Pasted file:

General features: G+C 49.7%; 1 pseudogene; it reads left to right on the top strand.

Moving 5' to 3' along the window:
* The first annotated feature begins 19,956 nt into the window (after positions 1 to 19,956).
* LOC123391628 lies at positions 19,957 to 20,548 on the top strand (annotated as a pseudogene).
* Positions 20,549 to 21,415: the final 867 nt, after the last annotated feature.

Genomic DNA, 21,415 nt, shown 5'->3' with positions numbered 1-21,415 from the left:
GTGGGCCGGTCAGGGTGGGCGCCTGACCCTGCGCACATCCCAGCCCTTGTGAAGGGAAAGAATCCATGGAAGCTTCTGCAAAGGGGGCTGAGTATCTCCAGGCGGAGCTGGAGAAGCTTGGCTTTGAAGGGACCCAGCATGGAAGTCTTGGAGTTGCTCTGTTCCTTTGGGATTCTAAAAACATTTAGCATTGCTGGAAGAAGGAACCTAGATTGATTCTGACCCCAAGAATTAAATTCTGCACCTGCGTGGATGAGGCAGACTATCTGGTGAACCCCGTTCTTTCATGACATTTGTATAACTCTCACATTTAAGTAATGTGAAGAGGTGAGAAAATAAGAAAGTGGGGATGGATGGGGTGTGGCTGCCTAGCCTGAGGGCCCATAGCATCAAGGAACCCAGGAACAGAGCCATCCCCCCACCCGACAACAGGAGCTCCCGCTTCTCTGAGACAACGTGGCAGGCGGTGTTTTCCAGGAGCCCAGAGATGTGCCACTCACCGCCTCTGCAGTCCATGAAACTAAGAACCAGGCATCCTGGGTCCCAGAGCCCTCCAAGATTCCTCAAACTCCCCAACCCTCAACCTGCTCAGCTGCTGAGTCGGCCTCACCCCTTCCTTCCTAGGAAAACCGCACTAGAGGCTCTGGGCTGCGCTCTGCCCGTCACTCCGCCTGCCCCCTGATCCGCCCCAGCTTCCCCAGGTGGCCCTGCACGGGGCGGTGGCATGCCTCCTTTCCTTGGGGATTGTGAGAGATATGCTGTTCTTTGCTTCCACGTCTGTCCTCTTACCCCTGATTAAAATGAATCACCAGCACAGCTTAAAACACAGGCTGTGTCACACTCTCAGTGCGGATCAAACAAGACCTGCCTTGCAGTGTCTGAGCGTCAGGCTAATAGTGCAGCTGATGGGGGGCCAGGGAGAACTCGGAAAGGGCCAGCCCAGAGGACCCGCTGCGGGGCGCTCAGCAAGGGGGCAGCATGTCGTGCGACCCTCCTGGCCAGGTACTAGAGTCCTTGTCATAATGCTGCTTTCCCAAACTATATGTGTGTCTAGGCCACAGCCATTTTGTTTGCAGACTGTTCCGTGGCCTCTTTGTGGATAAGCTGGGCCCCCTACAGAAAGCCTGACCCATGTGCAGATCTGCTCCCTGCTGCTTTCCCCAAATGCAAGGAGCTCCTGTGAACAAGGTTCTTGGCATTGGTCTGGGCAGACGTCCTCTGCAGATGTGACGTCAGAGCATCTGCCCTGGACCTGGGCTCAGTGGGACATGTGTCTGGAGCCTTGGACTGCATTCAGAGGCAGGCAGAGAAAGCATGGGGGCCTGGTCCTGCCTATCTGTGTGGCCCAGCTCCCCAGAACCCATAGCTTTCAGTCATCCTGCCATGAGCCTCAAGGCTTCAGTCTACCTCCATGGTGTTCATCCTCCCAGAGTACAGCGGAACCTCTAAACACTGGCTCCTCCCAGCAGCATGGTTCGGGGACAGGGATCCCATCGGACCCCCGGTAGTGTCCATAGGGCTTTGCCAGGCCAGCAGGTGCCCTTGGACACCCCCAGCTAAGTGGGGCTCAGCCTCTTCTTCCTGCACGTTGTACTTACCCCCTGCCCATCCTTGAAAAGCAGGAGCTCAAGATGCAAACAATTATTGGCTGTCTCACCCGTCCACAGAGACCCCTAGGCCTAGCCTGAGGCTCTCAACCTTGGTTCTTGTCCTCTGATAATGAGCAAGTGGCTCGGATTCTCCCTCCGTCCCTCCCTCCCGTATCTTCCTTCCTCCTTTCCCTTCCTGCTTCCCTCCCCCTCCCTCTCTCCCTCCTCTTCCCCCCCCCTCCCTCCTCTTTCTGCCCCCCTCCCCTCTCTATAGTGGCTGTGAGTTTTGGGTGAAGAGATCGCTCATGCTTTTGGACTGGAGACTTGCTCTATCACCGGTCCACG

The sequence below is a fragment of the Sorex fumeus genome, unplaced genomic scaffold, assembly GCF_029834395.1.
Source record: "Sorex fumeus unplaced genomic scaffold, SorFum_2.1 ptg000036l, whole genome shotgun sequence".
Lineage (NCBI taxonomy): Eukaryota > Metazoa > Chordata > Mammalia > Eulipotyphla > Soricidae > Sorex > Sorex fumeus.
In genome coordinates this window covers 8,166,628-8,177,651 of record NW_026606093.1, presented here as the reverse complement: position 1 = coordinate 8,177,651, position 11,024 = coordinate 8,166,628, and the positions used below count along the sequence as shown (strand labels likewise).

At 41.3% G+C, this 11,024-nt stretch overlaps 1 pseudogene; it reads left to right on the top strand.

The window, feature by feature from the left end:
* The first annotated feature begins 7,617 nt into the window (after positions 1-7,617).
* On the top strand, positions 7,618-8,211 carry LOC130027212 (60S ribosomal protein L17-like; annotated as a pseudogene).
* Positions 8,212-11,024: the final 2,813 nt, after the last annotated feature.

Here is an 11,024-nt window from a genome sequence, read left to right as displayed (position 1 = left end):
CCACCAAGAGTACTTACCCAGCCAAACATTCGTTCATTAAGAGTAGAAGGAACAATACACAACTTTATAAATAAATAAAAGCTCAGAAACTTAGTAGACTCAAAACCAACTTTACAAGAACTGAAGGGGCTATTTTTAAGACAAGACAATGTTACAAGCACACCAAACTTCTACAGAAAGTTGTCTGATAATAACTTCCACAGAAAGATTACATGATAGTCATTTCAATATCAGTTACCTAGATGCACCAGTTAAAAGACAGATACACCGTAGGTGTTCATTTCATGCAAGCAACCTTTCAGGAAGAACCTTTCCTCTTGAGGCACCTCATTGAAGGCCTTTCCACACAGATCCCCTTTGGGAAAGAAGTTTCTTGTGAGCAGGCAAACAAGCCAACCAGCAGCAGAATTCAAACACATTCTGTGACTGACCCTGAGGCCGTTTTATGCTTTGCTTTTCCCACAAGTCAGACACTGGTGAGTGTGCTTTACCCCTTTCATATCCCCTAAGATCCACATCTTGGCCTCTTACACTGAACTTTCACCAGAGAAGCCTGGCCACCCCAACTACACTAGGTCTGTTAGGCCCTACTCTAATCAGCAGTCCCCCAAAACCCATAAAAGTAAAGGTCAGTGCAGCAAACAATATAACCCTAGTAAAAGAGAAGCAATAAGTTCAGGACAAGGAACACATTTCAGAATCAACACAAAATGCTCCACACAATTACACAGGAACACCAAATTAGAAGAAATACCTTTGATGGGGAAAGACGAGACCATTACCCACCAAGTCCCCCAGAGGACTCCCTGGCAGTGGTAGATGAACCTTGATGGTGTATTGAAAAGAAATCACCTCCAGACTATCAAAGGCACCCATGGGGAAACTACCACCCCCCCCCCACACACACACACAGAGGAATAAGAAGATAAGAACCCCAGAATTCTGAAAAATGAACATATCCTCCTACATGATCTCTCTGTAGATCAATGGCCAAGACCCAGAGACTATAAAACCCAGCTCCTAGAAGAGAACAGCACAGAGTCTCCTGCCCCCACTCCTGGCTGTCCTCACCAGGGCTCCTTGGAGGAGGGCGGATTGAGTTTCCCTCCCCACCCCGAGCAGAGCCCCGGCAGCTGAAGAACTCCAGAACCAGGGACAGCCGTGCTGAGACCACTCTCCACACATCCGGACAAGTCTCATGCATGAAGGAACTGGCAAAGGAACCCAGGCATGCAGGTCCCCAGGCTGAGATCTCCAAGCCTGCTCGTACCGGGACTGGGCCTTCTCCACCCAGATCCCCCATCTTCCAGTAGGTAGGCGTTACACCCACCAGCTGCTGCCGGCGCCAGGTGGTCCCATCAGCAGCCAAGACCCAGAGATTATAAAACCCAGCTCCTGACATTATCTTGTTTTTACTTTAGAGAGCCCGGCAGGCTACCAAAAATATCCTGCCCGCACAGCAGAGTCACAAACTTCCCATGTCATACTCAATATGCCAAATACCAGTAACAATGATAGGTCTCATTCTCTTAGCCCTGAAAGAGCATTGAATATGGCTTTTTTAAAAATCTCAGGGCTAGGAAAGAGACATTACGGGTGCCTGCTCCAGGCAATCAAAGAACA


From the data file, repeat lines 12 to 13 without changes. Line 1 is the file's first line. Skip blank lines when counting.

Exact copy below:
At 41.3% G+C, this 11,024-nt stretch overlaps 1 pseudogene; it reads left to right on the top strand.

The window, feature by feature from the left end: